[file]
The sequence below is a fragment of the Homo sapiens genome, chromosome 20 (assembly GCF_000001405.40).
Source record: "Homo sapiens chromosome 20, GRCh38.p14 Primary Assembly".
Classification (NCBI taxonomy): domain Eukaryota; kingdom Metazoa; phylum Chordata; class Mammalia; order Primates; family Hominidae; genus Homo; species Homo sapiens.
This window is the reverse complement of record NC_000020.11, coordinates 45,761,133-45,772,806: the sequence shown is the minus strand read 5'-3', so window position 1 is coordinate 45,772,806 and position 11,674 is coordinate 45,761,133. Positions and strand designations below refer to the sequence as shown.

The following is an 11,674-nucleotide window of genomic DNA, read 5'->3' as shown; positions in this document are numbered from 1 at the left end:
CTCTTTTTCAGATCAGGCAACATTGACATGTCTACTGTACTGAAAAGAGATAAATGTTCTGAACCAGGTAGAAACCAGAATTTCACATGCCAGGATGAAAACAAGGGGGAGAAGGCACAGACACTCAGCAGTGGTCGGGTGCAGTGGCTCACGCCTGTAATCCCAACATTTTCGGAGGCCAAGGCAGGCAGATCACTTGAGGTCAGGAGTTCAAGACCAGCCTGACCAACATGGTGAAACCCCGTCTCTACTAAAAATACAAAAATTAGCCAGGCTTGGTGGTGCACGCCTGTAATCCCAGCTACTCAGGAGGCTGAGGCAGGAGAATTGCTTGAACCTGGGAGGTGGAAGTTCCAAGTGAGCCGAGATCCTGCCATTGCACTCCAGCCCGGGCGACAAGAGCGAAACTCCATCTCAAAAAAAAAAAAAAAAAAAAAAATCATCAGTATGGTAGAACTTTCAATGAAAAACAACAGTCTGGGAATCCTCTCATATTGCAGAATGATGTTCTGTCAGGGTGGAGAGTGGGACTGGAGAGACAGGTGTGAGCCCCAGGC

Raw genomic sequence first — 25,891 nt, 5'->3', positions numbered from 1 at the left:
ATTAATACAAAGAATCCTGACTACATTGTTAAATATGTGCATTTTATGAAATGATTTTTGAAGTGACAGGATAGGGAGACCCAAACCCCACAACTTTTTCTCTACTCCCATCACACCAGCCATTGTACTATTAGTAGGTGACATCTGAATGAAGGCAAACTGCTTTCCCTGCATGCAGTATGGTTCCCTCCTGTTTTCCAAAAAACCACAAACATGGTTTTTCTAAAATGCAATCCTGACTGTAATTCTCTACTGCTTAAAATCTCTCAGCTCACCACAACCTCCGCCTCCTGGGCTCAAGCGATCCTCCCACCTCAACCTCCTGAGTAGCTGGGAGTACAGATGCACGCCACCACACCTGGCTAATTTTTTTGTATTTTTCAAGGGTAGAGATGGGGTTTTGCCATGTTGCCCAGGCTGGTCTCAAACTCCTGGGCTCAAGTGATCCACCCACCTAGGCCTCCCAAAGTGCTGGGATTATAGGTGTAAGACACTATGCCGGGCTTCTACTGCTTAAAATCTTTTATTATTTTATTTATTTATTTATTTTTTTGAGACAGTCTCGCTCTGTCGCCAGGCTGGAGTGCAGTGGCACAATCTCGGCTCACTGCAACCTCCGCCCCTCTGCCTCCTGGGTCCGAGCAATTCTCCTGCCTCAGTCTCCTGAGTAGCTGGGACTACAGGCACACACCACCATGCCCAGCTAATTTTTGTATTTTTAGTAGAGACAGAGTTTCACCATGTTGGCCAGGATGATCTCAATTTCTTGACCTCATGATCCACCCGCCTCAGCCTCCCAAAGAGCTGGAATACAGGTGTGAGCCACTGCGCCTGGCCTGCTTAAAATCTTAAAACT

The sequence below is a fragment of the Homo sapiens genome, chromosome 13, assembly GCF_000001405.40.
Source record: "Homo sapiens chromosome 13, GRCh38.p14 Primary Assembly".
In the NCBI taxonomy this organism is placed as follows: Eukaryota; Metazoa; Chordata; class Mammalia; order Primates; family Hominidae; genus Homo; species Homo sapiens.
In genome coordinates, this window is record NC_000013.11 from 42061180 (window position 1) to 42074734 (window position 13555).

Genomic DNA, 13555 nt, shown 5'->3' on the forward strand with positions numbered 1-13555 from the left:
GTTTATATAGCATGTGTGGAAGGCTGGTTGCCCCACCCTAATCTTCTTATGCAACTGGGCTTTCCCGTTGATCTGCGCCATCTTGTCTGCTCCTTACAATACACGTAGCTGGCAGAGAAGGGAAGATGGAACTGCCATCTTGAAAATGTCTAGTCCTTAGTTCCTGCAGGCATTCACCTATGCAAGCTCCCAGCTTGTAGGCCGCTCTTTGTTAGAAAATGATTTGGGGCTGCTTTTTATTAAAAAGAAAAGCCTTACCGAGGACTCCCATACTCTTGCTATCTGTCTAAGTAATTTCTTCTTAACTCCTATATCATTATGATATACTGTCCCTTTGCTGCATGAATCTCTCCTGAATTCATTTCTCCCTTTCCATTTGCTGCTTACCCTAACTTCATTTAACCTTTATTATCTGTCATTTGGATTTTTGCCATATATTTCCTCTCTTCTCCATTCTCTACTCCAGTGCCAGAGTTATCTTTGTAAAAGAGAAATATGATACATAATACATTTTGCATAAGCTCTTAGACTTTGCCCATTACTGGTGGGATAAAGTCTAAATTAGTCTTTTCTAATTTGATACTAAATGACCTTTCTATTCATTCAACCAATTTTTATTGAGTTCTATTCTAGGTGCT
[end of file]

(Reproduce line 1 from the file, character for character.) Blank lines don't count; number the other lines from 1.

The sequence below is a fragment of the Homo sapiens genome, chromosome 20 (assembly GCF_000001405.40).